June 5, 2019

As expected, the Cleveland Indians will not go quietly

The Twins dropped Game 1 of their three-game series against the Cleveland Indians, the defending AL Central champs. And the loss largely falls on the shoulders of Devin Smeltzer, who made his second start for the Twins after pitching well in his major league debut.

Smeltzer also pitched well early in Tueday’s game, but ultimately served up five earned runs, including four home runs. Smeltzer fell to 0-1 on the season and the Twins lost 5-2.

The Twins scored both runs on solo shots: Eddie Rosario hit his 18th dinger and Marwin Gonzalez hit his seventh.

Martin Perez gets the ball Wednesday. Carlos Carrasco will take the mound for the Tribe. The Twins have already faced Carrasco this year in a 9-3 win on March 31.

Extra innings…

-The Twins are now 40-19. They have two more games in Cleveland, then head to Detroit for a three-game series, before coming home to play the Mariners, Royals and Red Sox. Those should all be winnable games for the Twins.

-It was a long night for Max Kepler and Nelson Cruz, recently returned from the injured list. Both struck out three times.

-I have a feeling that Smeltzer might benefit from the opener format, in which a reliever starts the game and then turns the ball over to a primary pitcher like Smeltzer. I say that because once the Cleveland lineup had seen Smeltzer two or three times, the ball started to fly out of the ballpark. In theory, the opener approach prevents that familiarity.

-The Twins have drafted two players who have ties to the Northwest: Spencer Steer, an infielder at the University of Oregon, and Casey Legumina, a right-handed pitcher at Gonzaga University.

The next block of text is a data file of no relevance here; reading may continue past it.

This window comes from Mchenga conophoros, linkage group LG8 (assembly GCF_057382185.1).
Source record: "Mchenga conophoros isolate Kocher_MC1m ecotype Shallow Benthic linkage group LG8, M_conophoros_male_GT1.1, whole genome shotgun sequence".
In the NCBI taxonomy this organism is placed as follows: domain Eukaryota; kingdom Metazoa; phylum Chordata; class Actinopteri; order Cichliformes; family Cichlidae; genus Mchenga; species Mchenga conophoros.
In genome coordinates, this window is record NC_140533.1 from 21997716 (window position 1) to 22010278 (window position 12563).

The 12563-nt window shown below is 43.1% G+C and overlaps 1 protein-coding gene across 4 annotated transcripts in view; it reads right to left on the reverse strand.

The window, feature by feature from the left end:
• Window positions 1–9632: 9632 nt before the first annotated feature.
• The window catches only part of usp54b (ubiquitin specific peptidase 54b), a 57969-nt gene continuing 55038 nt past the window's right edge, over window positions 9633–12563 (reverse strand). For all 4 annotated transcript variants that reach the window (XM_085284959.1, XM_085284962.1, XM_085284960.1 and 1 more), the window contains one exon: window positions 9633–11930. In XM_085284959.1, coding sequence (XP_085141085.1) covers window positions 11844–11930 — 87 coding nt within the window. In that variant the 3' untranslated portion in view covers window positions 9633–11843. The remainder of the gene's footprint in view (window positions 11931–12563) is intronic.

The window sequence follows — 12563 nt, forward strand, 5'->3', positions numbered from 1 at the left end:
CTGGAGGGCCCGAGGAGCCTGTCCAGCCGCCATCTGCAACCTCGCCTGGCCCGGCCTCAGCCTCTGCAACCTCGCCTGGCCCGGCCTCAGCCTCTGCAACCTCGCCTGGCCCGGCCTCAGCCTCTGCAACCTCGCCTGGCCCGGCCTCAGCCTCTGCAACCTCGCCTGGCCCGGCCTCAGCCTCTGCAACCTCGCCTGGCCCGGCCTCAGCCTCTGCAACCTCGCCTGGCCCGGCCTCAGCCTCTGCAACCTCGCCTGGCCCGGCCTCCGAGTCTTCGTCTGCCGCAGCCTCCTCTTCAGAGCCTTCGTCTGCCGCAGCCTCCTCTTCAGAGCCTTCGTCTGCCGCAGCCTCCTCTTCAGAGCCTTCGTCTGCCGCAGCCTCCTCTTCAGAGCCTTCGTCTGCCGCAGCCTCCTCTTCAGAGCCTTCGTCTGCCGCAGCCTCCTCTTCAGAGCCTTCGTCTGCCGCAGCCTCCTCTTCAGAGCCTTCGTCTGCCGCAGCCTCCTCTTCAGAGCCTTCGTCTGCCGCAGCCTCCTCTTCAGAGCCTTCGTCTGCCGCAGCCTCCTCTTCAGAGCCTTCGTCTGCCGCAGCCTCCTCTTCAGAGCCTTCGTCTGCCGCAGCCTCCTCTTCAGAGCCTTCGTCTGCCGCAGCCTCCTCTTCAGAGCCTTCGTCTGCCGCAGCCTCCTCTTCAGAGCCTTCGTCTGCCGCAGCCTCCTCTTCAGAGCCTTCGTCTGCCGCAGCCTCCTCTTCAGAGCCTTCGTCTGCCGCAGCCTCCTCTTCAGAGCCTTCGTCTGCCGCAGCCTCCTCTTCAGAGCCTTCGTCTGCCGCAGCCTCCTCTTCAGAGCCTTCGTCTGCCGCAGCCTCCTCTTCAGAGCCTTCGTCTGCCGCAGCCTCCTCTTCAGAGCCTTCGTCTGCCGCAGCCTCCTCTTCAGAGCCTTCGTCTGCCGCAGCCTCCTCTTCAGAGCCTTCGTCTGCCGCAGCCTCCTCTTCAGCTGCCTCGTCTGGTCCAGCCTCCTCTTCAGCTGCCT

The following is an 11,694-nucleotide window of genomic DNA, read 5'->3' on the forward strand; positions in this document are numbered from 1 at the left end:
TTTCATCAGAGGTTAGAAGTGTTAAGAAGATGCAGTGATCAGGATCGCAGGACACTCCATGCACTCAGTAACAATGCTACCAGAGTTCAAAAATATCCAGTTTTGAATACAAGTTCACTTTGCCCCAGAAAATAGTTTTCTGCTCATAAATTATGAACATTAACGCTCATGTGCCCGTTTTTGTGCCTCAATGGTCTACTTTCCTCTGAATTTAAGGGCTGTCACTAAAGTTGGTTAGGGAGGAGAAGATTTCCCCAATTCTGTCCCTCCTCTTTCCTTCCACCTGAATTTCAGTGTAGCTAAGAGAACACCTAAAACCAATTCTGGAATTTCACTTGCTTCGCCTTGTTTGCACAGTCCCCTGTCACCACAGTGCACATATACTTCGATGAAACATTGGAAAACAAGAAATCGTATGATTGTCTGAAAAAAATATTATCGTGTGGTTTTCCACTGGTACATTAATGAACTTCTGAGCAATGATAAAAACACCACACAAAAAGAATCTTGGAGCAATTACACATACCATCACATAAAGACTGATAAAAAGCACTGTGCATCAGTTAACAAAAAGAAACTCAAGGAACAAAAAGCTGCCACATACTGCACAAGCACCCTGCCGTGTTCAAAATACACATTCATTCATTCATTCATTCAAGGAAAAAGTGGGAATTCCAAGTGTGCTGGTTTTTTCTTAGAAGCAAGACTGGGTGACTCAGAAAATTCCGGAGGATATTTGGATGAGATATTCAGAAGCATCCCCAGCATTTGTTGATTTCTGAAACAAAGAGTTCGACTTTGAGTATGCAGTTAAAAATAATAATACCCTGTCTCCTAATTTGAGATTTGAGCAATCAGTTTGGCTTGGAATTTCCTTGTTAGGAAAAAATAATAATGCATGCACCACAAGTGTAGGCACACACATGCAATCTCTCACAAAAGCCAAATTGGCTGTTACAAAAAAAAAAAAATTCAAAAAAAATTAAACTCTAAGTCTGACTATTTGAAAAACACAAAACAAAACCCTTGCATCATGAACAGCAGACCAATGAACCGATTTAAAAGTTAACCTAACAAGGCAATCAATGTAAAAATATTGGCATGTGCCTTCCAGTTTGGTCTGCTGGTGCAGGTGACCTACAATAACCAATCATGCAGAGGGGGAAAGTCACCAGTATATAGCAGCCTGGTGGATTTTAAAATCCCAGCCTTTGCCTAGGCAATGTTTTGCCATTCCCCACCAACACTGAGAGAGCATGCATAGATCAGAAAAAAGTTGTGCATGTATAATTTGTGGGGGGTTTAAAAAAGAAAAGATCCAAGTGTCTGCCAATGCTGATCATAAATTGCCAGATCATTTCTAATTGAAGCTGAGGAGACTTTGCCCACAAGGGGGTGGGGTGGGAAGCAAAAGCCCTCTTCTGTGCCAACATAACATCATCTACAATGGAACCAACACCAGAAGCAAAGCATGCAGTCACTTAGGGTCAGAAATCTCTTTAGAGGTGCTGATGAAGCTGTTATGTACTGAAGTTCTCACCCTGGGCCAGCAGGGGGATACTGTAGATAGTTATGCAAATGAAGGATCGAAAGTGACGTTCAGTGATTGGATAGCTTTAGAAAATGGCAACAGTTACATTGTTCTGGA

According to MLB.com:

Steer had been a well-rounded hitter throughout his three years at Oregon, en route to becoming the highest-drafted position player in program history with his third-round selection. The Long Beach, Calif., native credits part of his marked improvement to a .349/.456/.502 junior season to his experience in the Cape Cod League last summer hitting behind Vanderbilt outfielder JJ Bleday, the No. 4 selection in this draft.


The son of a former prospect in the Dodgers’ and Tigers’ organizations, the 6-foot-2, 195-pound Legumina was reported by FanGraphs as having cranked his fastball up to 97 mph in February to go with a power slider.

The Twins also drafted a player from Minnesota: Matt Wallner, an outfielder at Southern Miss.


Hi, I’m Rolf Boone, Twins fan.

I became a fan of the Minnesota Twins after a friendly wager in the early 1980s. I survived Ron Davis, the meltdown in Cleveland, Phil Bradley at the Kingdome and then marveled at a rising generation of stars and two World Series wins in 1987 and 1991. Brad Radke made the 1990s bearable, while Kirby Puckett’s eye injury, exit from the game and eventual death made it almost too much to bear. The new century ushered in more talent — Joe Mauer, Johan Santana, Joe Nathan, Torii Hunter, Justin Morneau — and consecutive seasons of playoff baseball, followed by consecutive seasons of losing baseball. A winning season returned in 2015. So here we are. Go Twins.